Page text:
On Tuesday, the FX show Sons of Anarchy premiered its fourth season – pulling in close to 5 million viewers, the show’s largest audience for an episode ever. And thus kicking of the long gestating speculation that the cable TV crime drama centered around a Northern California biker gang and their ruling family has ascended as a true replacement to the long gone The Sopranos.
If you’ve never seen the show, its premise is both simple and complex. The Sons of Anarchy are a biker gang, like the Hell’s Angels, with various independent charters of the gang (or “motorcycle club”) throughout the west (even one in Ireland) – think of it like criminal franchises. The series follows the exploits of the founding charter – hence the club nickname SAMCRO (Sons of Anarchy Motorcycle Club Redwood Original). The club makes money in the underworld by smuggling and selling guns while also protecting their idyllic and crime-free hometown of Charming, CA.
At the center of this anti-hero ensemble is the more Shakespearean aspect of the show’s main character Jackson “Jax” Teller (Charlie Hunnam), the son of a club founder and the current charter Vice President. Jax starts off the show’s first season in the midst of an outlaw identity crisis sparked by the birth of his son and the discovery of his long–dead father’s manuscript spurning the criminal lifestyle. At the heart of Jax’s character is the attempt to be a moral (daresay even legal) outlaw. This brings him into near constant conflict with his stepfather and current Club President Clay Morrow, as well as his mother/gang matriarch, Gemma. Add the fact the Jax’s father died under mysterious circumstances and the show end ups exploring more familial drama a la Hamlet.
If you haven’t seen the season premiere yet, you might want to stop reading now and skip the next two paragraphs – because SPOILERS AHEAD.
If anything this week’s episode seemed a clearing of the decks from the conflict and tension built up from the previous three seasons. The gang (or most of them anyway) get out of prison after serving fourteen months and things have changed. Jax has short hair, there’s a new sheriff in town (literarily) working with a new Assistant U.S Attorney building a RICO case against the gang; Charming’s new mayor Jacob Hale has begun a new housing development project that’ll turn the town into a suburb (which Clay hates); and an in-between season conflict with the Russian mob boss Putlova. The first two will no doubt be season long storylines – but the Russians get handled within the hour in what’s becoming the show’s signature of ending certain episodes with a montage of violence set to music.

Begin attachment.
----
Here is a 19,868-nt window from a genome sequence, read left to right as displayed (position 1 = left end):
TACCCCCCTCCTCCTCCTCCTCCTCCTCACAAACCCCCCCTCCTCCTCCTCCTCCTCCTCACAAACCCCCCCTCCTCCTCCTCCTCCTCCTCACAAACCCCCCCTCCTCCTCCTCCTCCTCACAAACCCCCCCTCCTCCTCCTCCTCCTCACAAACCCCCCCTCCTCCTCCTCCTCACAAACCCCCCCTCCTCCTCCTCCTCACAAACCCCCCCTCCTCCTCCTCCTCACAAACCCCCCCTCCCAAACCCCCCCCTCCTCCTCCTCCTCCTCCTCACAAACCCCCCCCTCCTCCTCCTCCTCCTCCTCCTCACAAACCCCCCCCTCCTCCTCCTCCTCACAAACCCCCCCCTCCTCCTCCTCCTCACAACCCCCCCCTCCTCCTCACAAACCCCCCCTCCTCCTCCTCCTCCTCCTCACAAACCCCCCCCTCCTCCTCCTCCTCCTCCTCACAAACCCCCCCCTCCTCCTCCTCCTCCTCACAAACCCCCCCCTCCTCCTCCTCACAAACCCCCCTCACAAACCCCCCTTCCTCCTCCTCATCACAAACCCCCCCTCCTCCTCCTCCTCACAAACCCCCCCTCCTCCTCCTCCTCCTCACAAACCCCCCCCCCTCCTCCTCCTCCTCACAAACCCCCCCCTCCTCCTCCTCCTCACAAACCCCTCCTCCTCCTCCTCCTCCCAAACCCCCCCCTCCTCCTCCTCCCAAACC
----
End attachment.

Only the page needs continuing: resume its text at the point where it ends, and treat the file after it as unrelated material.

It’s pretty obvious that this episode was meant to hook new fans and draw in viewers checking out the show for the first time. Main Characters openly state their thoughts and intentions, we’re given updates of previous events via police briefings, and there’s a single episode specific problem to solve with the Russians (honestly, we were hoping that SAMCRO would be getting revenge for the murder of Luann Delaney, wife of in-prison member Otto and club business partner, from season two). That’s not to say it wasn’t a solid hour of good television, but if you’ve been following the show since the beginning, like some of us here at Daily Lounge, you were probably a little bored during some of it.
All right, SPOILERS OVER.
So has Sons successfully gained the title of the next Sopranos?
Eh, probably not. But that’s not a bad thing.
The Sopranos kicked off a TV revolution of intensive well-plotted character-driven dramas that started on premium cable channels, built up though the advent of DVD’s and digital video technology, and spread on to basic a cable….with some moderate success on network TV. Sure the Sopranos was a crime/family drama, but it was also a densely plotted 80+ hour opus.
One of the most admirable traits about Sons of Anarchy is that it’s a drama populated by characters who are almost entirely self-aware, the exact opposite of the Sopranos, which used the clash between psychotherapy and a hidden criminal life as jumping off point to explore the intricacies of the human psyche. The Sopranos was about its characters figuring out who they really were, while Sons of Anarchy is about its character trying to be who they are. And yeah, that might seem like a subtle difference, but it translates to show that just wants to tell a good story instead of dealing with trying to understand what makes people in general tick.
To put it plainly: you can’t read too much into a show about outlaw bikers. Sons of Anarchy prides itself on being an escapist fun TV show. But because it’s a well-written crime show people have to make the comparison to the Sopranos (though it’s too much fun for any comparison to the holiest of holies, the Wire). But at the end of the day, Sons of Anarchy isn’t trying to be the next Sopranos and doesn’t want to be– and that’s says something.
Now, AMC’s Breaking Bad on the other hand….well, that’s another discussion all together..
[Pic via Screenshot of Sons of Anarchy Opening credits]